lands in fee simple and the lands of
this class of Indians are thereby sub­
ject to alienation and taxation. It
may be here added that all classes
of Indians (Chippewas) in Minnesota
who have received an allotment are
citizens of the, United States and
subject to all the rights, privileges
and appurtenances appertaining |to
such citizenship.
The Mille Laos band of the Chippe­
wa Indiana area part and portion of
the Chippewas of the Mississippi,
several hundred of whom are living in
the vicinity of beautifol Mille Laos
lake, were once the proud possessors
of a fine res rvations in that roman­
tic and historical region and whieh
the? lost through duplicity. The
members cf this band have overebme
their grevious disappointment in this
matter and it is a constant bone of
contention between these people and
the government, especially in the
matter of their, removal, from the
cherished haunts of their old homes
to tbe White Earth reservation
their Every possible inoe tive is now being
move to White Earth and a large num
fcer cjf them have already responded,
Ancfof late yew* large numbers* of'the' prospects, from present indications.
Sionx neighbor from the Dakotaa come to remove during tbe
lover and join and take part in these eprjng^d summer
The hnme of the U—
the viiry heart of th
20c values
Suit Case
and Satchels
Fine suit cases 24 inches,
worth up to ?4.50 at $3.75
hand satchels worth up to
$2.50 at $1 75. Nice hand
satchels 25c, 45c, 50c, 75c,
Cut Glass
Only a dozen pieces of fine
cut glass to close it out we
will sell it at half price.
Fine China
At Little
You can have the Nottingham
curtains or our own Ameri­
can lace curtains at these
prices: 50c, ,65c, 75c, 85c,
up to $5.
and Bric-a-Brac
One third off "on all fine" dec­
orated china, including Hav.
iland and Japanese goods.
Window Shades
Get your window shades here.
Prices like this: 23c, 25c,
48c, 50c.
Numerous lakes, rivers and springs
famish an exhauetless supply ef pure,
healthful water copses and groves
dot its fertile prairies, and there are
some large tzacts of pine, soft and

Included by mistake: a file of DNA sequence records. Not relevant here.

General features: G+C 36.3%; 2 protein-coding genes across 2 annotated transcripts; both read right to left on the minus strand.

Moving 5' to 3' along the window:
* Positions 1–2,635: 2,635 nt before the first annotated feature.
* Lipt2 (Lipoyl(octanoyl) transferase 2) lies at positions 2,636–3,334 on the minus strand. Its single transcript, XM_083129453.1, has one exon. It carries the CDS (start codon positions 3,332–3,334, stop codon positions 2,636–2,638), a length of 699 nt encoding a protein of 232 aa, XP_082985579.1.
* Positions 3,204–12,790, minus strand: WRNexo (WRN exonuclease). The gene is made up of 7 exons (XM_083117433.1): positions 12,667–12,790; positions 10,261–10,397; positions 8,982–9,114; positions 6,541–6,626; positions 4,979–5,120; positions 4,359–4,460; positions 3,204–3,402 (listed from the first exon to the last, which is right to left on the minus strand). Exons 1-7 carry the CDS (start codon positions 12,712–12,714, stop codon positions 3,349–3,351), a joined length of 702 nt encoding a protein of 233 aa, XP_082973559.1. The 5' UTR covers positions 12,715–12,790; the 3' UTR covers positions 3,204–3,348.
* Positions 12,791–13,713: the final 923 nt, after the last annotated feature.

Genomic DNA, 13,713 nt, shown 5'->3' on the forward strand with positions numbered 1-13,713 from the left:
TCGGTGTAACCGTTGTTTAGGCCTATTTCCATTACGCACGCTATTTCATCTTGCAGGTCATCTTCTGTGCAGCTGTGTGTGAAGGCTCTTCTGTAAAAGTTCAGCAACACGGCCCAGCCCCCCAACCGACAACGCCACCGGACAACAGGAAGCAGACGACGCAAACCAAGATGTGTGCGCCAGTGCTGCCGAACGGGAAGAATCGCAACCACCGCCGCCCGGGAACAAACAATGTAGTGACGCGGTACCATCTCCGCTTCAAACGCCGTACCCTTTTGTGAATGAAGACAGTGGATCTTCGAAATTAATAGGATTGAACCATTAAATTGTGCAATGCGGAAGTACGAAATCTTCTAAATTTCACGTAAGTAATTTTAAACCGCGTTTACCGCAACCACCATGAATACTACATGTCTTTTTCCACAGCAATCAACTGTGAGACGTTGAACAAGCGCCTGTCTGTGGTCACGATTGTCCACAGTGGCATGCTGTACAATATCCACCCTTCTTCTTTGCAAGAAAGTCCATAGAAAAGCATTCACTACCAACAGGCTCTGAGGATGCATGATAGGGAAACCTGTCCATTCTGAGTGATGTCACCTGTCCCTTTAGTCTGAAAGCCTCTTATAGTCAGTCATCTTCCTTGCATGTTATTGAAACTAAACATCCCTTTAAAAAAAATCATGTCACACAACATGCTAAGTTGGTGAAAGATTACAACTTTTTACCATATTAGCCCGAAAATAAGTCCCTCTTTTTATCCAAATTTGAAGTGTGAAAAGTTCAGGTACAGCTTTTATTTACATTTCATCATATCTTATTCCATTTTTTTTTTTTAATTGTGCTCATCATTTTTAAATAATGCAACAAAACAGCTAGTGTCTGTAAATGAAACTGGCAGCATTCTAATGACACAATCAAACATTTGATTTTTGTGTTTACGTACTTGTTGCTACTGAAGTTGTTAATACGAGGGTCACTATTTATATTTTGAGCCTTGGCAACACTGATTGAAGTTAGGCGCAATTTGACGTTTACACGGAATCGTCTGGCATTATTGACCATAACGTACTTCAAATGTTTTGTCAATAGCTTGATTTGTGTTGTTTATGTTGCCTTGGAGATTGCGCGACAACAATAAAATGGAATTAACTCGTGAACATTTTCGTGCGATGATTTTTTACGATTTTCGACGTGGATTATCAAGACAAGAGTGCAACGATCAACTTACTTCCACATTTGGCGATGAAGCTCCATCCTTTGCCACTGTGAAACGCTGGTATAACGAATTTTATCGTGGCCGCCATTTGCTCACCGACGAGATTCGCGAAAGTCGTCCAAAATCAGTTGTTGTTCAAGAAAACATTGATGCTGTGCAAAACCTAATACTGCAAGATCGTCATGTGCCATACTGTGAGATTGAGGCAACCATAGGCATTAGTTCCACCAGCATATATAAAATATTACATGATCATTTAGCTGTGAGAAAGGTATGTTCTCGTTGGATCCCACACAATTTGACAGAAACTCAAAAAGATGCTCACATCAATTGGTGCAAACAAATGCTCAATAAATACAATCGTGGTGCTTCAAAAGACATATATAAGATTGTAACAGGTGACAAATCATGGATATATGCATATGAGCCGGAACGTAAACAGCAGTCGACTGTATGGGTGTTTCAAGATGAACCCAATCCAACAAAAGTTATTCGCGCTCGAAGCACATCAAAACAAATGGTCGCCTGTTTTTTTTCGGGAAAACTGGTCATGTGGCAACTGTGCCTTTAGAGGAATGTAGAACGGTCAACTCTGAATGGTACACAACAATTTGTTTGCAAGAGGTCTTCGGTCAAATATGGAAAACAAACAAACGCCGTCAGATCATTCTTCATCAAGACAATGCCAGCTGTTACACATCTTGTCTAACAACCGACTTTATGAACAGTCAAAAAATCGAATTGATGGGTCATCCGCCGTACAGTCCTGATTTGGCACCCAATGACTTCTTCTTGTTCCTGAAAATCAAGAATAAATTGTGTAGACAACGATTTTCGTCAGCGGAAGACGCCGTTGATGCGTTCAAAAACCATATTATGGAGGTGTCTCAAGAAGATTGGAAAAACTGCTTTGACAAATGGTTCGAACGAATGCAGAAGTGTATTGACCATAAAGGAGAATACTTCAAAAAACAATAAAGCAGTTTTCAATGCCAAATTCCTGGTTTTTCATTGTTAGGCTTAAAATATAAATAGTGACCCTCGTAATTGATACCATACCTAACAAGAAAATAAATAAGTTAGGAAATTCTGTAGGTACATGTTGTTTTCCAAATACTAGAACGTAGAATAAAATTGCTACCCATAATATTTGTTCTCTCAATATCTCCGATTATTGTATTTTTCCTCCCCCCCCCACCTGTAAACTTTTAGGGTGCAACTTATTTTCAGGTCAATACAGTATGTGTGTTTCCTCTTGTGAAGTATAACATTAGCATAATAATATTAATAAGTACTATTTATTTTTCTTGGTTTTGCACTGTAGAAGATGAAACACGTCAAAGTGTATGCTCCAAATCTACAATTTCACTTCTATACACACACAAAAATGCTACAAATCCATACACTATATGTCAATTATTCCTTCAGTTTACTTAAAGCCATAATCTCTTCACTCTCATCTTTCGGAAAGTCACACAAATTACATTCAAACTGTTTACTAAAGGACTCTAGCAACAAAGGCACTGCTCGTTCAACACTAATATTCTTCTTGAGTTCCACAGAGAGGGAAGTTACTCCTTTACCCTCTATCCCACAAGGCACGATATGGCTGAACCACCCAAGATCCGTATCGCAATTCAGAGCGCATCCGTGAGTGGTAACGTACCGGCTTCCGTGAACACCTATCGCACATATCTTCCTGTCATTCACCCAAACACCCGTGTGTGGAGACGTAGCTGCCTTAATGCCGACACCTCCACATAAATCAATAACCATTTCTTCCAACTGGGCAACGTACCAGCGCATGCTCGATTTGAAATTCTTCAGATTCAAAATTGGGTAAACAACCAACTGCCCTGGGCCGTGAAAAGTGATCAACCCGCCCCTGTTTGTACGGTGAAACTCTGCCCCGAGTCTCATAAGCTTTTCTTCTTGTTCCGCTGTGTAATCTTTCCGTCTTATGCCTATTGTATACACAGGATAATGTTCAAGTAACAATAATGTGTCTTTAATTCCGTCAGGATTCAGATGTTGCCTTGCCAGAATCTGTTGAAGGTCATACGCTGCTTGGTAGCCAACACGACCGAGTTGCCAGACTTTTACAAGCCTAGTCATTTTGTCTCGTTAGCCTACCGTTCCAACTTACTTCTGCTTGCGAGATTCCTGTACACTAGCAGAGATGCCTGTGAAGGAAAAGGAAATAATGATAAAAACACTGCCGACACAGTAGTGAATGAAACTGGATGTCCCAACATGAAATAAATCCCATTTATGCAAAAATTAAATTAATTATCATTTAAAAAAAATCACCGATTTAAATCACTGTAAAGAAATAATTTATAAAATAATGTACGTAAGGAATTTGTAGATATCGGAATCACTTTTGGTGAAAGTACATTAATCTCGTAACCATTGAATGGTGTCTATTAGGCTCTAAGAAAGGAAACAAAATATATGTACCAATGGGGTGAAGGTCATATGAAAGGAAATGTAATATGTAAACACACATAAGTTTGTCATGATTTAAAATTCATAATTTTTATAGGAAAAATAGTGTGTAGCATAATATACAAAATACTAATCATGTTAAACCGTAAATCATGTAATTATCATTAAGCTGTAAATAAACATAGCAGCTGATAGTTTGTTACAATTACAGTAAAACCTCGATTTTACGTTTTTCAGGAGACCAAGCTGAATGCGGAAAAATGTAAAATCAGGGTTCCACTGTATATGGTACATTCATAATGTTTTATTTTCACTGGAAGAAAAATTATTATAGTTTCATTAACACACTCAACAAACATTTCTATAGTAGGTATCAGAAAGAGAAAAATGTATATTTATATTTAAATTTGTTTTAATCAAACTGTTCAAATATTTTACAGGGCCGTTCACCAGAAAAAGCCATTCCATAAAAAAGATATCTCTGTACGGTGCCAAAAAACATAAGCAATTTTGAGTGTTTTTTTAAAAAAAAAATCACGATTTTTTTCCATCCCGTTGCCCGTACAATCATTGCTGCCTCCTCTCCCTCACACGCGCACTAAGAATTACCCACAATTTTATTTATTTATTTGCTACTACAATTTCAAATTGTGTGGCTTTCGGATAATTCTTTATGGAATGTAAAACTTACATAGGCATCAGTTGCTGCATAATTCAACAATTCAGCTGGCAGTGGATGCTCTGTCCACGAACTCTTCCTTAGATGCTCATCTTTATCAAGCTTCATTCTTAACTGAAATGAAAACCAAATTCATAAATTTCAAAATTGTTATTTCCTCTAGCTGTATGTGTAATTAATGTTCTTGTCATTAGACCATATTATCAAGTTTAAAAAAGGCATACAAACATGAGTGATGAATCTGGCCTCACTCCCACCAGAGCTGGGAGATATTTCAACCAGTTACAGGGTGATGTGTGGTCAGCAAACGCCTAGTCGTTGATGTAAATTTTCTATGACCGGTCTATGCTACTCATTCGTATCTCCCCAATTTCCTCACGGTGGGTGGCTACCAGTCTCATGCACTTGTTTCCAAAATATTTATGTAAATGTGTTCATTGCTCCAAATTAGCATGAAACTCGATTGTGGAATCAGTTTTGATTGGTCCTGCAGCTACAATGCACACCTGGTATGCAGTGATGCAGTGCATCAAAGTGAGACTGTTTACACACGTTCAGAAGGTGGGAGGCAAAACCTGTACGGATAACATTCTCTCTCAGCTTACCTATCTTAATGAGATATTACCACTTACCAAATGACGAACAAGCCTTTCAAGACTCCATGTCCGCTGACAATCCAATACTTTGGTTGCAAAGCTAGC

hard-wood timber which assures an
abundance of fuel and building mater­
iel. Recent estimates place the
wealth of the White Earth Chippewas
as fellows:
737,380 acres of land, valued
at an average of $8 an
acre 5,698,240
700,000,000 feet of pine tim­
ber, valued at $10 per
thousand feet 7,000,000
SCO,000,000 feet of oak and
other timber, valued at
$10 p9r thousand feet 3,000,000
Improvement and stock val­
ued at 500,1100
Total $16,398,240
Dividing tbe figures above given
among a population cf 4,625 gives a
per capital of about 13,480. Besides
this handsome princ- ly heritage there
is deposited in the United States trea­
sury a large sutn of money, accruing
from sales cf land -and timber
in Probate Court, Special Term. March
In the matter of the estate of Stanislaus
Ludenia, deceased.
On receiving and filing the petition of
Stanislaus W. Ludenia, of the county of
Stevens, representing among other things
that Stanislaus Ludenia, late of the county
of Morrieonin the State of Minnesota on
the 13th day of Feb., A. D. 1907, at the
County of Morrison, died intestate,
and being an inhabitant of thlff
county at the time of his death,
leaving goods, chattels, and estate within
this county, and that the said petitioner is
a son of said deceased, and praying
that administration of said estate be to
Vinzenz Altrich, granted:
It is ordered. *hat said petition be heard
before said court on Saturday the 16th day
of March, A, D. 1907, at
Dated a* Little Falls, Minnesota, this
6th day o! b'eb.. A. D. 1907.
SBAL the
F22 'fudge of Proba te
In Probate Court, Special Term, April
4, 1907.
In tbe matter ot the estate of Anton
Peterson, deceased.
On receiving and filing the petition of
Joho Peterson of the county of Morri.
son. representing among other things,
Anton Petersen, late of the ccunty
of Morrison, in the state of Minnesota, on
the 21st day of October A. D. 1906, at the
county of Ottertail, died intestate,
and being an inhabitant of thij
county at the time of hia
death, leaving goods, chattels, and estate
within this county, and that the said pe­
titioner is the father of said deceased, and
praying that administration of said es­
tate be to John Peterson granted:
It is ordered, that satd petition be heard
before said Court, on Monday, the 29th
day of April, A. D. 1907, at 10 o'clock a
m., at the Probate office, in the court
house, In the city of Little Falls, inaaid
Ordered further, that notice thereof be
given to the heirs of said deceased and to
all persons interested, by publishing this
order once in each week for three succes­
sive weeks prior to said day of hearing, in
the LittleFallsHerald,a weekly legal news­
paper printed and published at I4ttle
Falls, in said county.
Dated at Little Falls this 4th day of
April, A. D. £907.
By the Court,
S E. 8HAW,
A5 ru&flfe of Probate
& ly-fss,
The insurance lea* on the buildings
burned on tbe Frank Fedlev farm h|i
o'clock a. m..
at the probate office, in the court house, in
the city of Little Falls, in said countv.
Ordered further, that notice thereof be
given to the heirs ofsaiddeceased, andtn nil
persons interested, by publishing this or­
der once in each week for three succes­
sive weeks urlor to said day of hearing, in
the Little Falls Herald, a weekly legal
newspaper.printed and published at Little
Falls in said countv